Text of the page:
Franked Telephone Town Halls help Members of Congress discuss upcoming legislation, current events, and their legislative agenda with constituents back home. It’s a reliable outreach technique that we’ve refined over the years to help Members of Congress be better representatives. Check out some of our tips and best practices to improve your franked telephone town halls:
1. Invite people: You can boost the number of people who will join the event through email blasts and posting the event invitation to social media channels with an option to RSVP. You could even invite journalists to listen in on the conversation and gain more press coverage focused on the topic of the call.
2. Record an automated pre-call to inform prospective listeners about the Telephone Town Hall up to 24 hours before the actual event. We have noticed that pre-call helps boost Telephone Town Hall participation by as much as 9 percent for elected officials.
3. Purchase phone data from a reliable vendor to get the most up-to-date constituent phone numbers, resulting in a higher connect rate during the dial out process. We can also purchase data on your behalf to create a targeted calling list aimed at reaching specific demographics and communities within the district.
4. Focusing on a single topic during the event helps Members better prepare for the call. Also, the constituents’ learning experience increases during the call because legislators can serve as “educators” on a given topic.
5. Have clear, achievable goals in mind for the event. Do you want to inform a large number of listeners about upcoming legislation? Do you want to target your franked call to discuss issues affecting a particular community or demographic in your district? Or encourage listeners to take action (e.g. enrolling in the health care exchange)? Try to consider what tone and language would create the most productive dialogue with constituents.
6. Prepare the legislator: give them at least 15 minutes to relax, focus on the call, and review their remarks. Build in a little speech practice so they can articulate the issue clearly to thousands of people on the call.
Rep. Ami Bera (CA-7) answered his constituents’ questions with Marty Stone during a Franked Telephone Town Hall.
7. Keeping comments short is important in Telephone Town Halls, especially at the beginning of a call. Introductory remarks should be very brief (1 minute or less) and include a warm welcome and instructions on how to participate. Emphasize to constituents that your focus is hearing from them and answering their questions. Plan to get to Q+A as quickly as possible and remind them to press 0 often!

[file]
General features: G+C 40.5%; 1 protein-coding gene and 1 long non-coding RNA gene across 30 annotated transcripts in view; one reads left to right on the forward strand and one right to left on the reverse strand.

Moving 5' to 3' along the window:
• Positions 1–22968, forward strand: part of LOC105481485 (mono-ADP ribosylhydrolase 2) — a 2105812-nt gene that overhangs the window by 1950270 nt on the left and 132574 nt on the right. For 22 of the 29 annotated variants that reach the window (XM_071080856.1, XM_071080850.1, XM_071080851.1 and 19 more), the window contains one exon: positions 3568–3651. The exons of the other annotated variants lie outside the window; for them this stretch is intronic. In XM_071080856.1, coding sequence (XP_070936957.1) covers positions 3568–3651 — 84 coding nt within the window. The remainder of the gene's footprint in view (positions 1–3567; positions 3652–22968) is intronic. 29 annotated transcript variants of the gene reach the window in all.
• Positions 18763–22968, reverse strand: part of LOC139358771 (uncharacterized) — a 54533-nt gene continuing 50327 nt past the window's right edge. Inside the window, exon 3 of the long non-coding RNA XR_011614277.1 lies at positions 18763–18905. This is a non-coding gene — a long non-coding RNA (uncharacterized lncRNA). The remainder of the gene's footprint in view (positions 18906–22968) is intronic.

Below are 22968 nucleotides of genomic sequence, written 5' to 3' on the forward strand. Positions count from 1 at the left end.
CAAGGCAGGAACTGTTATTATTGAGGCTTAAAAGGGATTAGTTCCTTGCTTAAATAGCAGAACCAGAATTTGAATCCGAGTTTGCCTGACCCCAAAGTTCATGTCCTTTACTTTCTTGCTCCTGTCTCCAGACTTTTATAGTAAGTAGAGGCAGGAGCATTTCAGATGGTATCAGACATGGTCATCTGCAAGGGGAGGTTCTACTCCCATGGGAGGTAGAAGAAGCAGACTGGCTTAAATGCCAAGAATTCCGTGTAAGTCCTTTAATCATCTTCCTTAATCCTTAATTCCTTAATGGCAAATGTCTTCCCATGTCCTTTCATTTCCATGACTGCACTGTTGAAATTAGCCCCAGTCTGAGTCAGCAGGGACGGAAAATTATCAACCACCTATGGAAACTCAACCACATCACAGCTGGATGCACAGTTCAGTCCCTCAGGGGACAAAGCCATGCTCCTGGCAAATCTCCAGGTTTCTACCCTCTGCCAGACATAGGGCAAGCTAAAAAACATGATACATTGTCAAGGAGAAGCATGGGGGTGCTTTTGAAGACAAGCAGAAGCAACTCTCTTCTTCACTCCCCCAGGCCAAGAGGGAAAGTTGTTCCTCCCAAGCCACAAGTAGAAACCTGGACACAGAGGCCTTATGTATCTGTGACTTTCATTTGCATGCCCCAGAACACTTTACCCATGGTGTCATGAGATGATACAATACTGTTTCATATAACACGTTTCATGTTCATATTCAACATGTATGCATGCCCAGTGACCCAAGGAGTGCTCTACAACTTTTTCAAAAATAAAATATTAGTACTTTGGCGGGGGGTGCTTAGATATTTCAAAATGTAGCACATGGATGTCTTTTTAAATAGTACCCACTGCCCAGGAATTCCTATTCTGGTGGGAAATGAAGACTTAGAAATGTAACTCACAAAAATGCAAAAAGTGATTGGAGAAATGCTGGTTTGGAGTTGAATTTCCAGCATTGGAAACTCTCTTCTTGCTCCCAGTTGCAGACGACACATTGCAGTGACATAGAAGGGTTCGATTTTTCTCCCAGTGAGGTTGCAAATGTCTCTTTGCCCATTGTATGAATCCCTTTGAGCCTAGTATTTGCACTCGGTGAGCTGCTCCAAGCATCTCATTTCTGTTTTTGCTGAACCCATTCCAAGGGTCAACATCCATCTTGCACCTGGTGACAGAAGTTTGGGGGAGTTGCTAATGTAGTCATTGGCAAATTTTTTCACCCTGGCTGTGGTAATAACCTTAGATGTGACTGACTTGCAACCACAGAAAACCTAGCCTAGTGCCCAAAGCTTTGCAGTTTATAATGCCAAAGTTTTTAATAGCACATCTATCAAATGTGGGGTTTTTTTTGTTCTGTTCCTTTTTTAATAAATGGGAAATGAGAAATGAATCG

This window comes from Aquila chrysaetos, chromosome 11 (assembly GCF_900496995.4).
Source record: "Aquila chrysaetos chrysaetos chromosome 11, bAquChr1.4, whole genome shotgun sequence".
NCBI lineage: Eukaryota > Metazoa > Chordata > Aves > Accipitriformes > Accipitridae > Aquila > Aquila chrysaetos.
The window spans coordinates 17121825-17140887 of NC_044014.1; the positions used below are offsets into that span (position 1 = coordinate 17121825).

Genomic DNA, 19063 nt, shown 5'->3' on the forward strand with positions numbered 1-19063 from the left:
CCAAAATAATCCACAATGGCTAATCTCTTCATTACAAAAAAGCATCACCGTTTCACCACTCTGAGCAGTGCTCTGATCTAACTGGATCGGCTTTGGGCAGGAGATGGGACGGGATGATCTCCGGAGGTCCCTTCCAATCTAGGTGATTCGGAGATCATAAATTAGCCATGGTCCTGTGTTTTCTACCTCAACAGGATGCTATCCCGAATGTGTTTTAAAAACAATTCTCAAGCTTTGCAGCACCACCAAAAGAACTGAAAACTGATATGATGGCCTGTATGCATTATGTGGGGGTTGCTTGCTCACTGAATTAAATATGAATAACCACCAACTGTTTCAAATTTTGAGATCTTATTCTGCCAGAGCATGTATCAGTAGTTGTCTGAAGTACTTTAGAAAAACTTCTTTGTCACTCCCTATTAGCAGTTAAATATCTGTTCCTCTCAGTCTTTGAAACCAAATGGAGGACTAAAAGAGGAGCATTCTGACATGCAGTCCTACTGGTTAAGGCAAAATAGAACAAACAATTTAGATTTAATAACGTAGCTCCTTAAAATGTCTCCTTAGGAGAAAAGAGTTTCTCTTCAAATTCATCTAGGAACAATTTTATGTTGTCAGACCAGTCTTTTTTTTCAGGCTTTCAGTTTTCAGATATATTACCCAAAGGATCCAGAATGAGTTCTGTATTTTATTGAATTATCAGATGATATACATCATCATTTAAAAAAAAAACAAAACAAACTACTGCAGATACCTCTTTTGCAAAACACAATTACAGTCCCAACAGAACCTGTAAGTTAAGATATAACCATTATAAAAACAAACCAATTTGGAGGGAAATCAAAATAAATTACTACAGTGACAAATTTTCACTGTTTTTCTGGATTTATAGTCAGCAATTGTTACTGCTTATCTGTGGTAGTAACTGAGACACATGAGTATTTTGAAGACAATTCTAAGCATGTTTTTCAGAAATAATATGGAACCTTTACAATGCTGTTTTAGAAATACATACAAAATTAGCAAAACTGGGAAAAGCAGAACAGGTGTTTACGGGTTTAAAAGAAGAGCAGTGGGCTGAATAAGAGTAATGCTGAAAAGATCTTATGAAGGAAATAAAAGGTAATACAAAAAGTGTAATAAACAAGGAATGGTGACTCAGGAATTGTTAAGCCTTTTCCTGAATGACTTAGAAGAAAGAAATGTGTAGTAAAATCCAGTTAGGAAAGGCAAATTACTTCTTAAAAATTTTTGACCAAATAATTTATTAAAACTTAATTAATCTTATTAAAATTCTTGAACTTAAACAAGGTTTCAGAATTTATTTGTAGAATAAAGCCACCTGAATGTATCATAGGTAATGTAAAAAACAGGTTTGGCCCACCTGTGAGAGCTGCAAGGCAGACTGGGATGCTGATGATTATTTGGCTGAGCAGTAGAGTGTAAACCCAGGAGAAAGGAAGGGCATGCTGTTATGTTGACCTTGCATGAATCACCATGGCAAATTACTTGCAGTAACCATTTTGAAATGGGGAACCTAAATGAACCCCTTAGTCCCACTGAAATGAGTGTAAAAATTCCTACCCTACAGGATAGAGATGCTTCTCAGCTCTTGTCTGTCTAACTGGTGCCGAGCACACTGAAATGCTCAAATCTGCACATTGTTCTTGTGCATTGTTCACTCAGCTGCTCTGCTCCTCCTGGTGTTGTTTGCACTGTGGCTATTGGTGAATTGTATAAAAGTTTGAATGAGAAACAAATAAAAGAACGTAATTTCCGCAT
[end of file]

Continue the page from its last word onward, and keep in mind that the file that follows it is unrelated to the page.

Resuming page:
8. Plan to have a Moderator: A talented public speaker is crucial to keeping participants on the call and ensuring the event progresses smoothly from question to question. The moderator simply needs to introduce the Member, provide instructions, and field questions. Drafting an agenda for the beginning, middle, and end of the event with a basic script for comments and introductions helps make the moderating job even easier. Or, a Stones’ Phones staffer can act as the moderator.
9. Recruit staff to pre-screen participants’ questions before they are asked live on the call. This way you can create a controlled environment for your Member to communicate with constituents.
10. There are many options for making a Telephone Town Hall more interactive while maintaining control of the event. You can incorporate poll questions to better understand your audience. You can also stream live video and invite questions via Facebook or Twitter.
11. After the Telephone Town Hall, you can engage more people simply by posting audio clips of the event on your website and social media outlets. By referencing what happens in the event you not only keep the conversation going, you demonstrate that you’re listening.
12. Instead of viewing each Telephone Town Hall as a separate event, think about ways to link them together and build on them. Start a notification list of people who want to be called and develop relationships with them. Create a Twitter hashtag or a private Facebook page for ongoing discussion among participants and weigh in from time to time. If you build enough momentum on an issue, you might even consider establishing an advisory group on an important topic.